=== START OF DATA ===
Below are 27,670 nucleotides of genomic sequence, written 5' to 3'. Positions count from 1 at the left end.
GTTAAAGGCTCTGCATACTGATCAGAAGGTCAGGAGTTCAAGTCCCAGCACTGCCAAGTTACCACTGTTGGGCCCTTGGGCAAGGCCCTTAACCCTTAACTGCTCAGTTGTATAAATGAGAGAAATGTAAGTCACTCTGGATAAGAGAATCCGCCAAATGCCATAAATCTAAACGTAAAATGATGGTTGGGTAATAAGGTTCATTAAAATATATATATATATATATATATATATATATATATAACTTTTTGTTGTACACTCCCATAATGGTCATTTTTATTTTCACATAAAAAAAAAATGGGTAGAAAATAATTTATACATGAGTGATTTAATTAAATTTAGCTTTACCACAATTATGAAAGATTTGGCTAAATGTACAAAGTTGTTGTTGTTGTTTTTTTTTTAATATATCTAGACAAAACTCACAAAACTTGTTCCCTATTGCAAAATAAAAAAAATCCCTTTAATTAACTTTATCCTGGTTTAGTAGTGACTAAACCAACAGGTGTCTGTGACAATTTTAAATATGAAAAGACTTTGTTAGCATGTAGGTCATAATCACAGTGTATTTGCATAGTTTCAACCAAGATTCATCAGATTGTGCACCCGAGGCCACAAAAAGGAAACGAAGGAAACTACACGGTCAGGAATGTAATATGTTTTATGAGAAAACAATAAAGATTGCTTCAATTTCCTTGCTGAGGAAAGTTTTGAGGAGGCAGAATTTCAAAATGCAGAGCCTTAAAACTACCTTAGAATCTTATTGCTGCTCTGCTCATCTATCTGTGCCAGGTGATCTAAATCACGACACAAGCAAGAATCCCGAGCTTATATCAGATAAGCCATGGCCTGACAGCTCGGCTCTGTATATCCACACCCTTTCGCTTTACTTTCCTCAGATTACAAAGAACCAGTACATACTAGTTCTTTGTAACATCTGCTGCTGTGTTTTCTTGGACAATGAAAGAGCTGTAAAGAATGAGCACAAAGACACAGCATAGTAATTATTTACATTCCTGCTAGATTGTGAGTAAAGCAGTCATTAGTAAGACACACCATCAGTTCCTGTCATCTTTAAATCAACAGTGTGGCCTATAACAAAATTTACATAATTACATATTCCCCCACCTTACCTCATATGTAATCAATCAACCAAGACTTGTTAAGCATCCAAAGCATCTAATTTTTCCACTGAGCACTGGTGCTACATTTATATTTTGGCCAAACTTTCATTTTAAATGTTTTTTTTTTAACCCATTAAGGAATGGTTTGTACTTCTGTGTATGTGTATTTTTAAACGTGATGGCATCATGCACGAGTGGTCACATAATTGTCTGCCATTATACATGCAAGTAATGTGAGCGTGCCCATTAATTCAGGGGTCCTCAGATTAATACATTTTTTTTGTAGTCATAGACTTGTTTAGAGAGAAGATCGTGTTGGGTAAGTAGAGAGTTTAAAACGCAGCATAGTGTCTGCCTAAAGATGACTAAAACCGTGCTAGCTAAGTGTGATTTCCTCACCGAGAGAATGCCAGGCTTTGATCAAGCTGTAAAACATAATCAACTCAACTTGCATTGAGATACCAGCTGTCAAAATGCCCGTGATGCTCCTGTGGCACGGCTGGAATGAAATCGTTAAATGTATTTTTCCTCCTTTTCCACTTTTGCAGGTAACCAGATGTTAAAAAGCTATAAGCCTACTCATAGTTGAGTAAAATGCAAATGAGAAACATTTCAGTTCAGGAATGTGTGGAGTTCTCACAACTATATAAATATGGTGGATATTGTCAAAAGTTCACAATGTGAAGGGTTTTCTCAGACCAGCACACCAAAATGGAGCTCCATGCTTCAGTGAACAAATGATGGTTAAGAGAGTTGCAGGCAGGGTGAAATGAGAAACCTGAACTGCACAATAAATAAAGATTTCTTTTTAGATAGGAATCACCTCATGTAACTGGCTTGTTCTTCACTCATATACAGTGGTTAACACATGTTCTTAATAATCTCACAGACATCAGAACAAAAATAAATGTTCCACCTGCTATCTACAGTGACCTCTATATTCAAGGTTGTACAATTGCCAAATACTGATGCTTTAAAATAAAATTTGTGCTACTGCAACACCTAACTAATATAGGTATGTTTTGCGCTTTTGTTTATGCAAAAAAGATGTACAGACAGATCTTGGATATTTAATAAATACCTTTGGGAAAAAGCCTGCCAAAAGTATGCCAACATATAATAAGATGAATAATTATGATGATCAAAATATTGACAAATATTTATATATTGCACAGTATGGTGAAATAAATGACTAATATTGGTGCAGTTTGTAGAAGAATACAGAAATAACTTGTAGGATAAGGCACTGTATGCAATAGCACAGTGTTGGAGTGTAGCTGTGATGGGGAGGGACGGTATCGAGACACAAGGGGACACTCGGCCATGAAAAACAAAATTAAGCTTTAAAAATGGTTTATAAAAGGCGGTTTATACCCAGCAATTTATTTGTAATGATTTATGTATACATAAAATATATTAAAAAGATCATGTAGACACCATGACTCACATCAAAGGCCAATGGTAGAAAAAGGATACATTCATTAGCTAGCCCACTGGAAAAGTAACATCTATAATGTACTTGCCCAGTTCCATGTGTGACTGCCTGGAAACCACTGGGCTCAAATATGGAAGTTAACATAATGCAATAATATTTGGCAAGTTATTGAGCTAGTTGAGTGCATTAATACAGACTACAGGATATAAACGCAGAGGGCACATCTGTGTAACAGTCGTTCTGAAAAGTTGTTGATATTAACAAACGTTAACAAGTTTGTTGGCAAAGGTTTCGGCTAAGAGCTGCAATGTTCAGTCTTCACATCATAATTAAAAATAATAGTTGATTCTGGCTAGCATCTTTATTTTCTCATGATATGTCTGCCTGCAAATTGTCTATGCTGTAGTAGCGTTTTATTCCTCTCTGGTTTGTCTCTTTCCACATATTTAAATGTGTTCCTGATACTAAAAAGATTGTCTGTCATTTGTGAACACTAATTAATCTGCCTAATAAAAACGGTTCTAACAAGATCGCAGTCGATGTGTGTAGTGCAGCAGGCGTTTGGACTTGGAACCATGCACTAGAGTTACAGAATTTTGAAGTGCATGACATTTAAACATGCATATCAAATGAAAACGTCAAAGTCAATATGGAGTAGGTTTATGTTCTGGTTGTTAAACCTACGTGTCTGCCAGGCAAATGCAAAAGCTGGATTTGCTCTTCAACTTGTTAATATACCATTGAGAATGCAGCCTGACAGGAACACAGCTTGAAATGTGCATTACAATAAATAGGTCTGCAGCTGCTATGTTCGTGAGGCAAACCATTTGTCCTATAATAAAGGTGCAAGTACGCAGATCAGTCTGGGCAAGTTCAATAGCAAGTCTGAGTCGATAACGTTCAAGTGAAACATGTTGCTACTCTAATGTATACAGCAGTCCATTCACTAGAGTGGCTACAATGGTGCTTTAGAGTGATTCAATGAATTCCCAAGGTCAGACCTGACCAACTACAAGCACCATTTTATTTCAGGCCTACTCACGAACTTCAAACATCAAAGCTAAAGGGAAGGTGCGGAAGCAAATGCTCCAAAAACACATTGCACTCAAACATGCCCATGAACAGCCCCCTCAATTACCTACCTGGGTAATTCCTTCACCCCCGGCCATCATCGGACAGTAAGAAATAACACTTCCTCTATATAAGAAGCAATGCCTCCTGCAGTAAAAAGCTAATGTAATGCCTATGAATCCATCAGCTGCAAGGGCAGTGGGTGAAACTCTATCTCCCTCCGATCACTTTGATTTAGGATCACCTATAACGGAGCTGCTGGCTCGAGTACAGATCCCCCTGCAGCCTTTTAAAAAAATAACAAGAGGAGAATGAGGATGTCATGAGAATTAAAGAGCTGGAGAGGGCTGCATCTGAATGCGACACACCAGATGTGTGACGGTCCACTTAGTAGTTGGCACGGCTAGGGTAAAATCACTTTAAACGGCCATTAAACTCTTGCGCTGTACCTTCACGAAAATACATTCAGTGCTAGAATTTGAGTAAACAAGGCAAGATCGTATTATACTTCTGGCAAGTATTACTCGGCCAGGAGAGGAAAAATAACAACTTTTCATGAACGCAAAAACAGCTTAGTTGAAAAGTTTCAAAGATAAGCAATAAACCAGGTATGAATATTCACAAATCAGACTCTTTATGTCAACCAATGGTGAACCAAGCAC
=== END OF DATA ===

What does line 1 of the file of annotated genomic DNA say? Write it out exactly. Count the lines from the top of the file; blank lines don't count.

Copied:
Below are 27,670 nucleotides of genomic sequence, written 5' to 3'. Positions count from 1 at the left end.